The home’s 9.8-kilowatt rooftop photovoltaic array—consisting of 30 327-watt SunPower modules—offsets the home’s energy consumption. The original plan called for a mere 6-kW array. “They were always going to put solar panels on the roof,” Daisley says. “But as we were looking at the modeling, and the performance of the home was being confirmed, there was an opportunity to take that 6 kW up nearer to 10. They were very eager to take advantage of that, to improve the chances of the home being net zero.”

View Facing Lake Washington

A ballasted racking system was used to prevent a thermal break. Two 4.2-kW Power-One inverters complete the installation.

The low energy consumption stems in part from the home’s super-insulated building envelope, which includes a Zehnder ComfoAir heat recovery ventilator that supplies fresh air to the home’s interior while recovering 90 percent of thermal energy from exhaust air for reuse inside.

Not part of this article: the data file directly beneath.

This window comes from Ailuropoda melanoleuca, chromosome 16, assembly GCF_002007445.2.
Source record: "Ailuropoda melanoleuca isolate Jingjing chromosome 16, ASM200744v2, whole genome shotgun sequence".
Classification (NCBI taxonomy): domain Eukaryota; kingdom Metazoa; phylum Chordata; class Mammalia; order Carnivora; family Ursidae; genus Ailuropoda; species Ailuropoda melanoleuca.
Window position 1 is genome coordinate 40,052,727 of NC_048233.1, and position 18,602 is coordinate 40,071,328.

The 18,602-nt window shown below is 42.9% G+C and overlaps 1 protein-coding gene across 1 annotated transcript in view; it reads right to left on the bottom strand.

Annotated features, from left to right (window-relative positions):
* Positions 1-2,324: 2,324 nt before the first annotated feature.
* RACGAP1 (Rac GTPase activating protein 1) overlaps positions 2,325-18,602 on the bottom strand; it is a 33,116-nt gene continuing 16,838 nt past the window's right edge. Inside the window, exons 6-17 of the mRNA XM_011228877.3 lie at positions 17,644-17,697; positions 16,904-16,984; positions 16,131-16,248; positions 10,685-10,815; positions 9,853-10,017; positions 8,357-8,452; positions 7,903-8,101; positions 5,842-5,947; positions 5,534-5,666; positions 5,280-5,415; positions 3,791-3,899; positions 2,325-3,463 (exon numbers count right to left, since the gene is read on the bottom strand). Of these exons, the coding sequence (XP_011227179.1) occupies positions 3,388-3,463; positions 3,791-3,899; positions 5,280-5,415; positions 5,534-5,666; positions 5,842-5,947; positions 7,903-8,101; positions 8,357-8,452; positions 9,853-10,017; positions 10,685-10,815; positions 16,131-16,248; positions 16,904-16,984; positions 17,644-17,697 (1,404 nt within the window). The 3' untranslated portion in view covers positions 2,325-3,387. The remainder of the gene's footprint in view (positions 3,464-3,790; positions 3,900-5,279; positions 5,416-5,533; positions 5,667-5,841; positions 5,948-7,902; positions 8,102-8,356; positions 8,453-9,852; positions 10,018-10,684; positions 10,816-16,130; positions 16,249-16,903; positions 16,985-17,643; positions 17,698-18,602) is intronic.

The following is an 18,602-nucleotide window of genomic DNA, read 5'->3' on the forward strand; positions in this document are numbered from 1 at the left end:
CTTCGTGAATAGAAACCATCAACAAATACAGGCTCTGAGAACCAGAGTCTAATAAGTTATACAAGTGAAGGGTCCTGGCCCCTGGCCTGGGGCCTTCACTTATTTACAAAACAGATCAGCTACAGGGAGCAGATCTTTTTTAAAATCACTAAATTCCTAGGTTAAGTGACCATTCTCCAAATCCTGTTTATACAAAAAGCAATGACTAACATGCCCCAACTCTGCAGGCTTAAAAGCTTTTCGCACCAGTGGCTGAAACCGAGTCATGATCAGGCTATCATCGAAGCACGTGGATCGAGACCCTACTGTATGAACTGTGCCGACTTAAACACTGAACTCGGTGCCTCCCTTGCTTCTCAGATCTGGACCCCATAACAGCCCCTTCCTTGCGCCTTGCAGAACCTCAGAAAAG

The home’s passive design elements continue with an exterior wall assembly that includes a blend of stained FSC-certified cedar, high-density cellulose insulation, Huber Engineered Woods Zip System sheathing, and Roxul mineral wool exterior insulation. The whole wall assembly carries a total R-value of 34.

Other exterior green features are cosmetic and practical. To manage stormwater, the project uses Belgard Turfstone permeable pavers for site hardscape. There are also a cistern to capture and control rainwater from the home’s roof and the green roof on the garage. And the home’s exterior mechanical shading system modulates solar gain through triple-pane windows.

Key Components

Alternative Building Systems: Roxul (mineral wool exterior insulation); Huber Engineered Woods (Zip System
wall sheathing)
Appliances: Energy Star
Automotive: Electric car charging station
Building Envelope, Above Grade: R-34; FSC (certified cedar); Gypsum (wall board); Johns-Manville Spyder (dense-pack fiberglass); Roxul (3.5-inch ComfortBoard IS, 1.5-inch vent channel); Huber Engineered Woods (7/16-inch Zip System sheathing)